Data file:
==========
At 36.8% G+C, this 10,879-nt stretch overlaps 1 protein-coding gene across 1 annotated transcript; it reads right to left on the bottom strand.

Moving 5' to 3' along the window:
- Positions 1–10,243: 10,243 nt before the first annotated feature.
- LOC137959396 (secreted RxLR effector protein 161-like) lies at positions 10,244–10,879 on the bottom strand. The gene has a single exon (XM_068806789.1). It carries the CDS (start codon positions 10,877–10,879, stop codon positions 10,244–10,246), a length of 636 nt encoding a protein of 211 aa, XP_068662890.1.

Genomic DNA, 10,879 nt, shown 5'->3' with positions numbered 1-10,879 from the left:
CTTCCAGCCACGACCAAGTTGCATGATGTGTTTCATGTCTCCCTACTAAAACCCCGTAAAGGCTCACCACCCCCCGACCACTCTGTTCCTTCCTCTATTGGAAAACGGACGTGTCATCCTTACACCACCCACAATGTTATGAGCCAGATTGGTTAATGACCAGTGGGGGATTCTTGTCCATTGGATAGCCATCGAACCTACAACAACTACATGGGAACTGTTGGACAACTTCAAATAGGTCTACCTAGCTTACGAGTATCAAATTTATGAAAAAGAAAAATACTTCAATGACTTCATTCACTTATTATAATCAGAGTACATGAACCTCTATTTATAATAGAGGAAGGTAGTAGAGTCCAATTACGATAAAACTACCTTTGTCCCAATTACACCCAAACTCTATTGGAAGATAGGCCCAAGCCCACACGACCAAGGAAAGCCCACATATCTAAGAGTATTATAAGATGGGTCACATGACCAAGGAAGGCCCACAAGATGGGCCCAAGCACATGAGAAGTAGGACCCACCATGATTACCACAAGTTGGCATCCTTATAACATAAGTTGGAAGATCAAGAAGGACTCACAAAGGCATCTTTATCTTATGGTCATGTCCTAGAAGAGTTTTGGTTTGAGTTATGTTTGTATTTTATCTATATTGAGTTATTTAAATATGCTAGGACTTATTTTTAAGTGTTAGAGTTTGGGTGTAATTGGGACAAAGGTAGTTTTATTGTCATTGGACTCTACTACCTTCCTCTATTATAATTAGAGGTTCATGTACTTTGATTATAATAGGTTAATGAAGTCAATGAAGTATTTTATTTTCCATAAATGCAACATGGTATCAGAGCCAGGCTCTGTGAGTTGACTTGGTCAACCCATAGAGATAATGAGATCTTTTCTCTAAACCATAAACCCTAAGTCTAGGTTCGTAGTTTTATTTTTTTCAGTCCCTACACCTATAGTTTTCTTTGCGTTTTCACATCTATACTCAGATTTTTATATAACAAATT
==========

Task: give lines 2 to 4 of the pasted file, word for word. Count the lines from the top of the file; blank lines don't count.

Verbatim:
Moving 5' to 3' along the window:
- Positions 1–10,243: 10,243 nt before the first annotated feature.
- LOC137959396 (secreted RxLR effector protein 161-like) lies at positions 10,244–10,879 on the bottom strand. The gene has a single exon (XM_068806789.1). It carries the CDS (start codon positions 10,877–10,879, stop codon positions 10,244–10,246), a length of 636 nt encoding a protein of 211 aa, XP_068662890.1.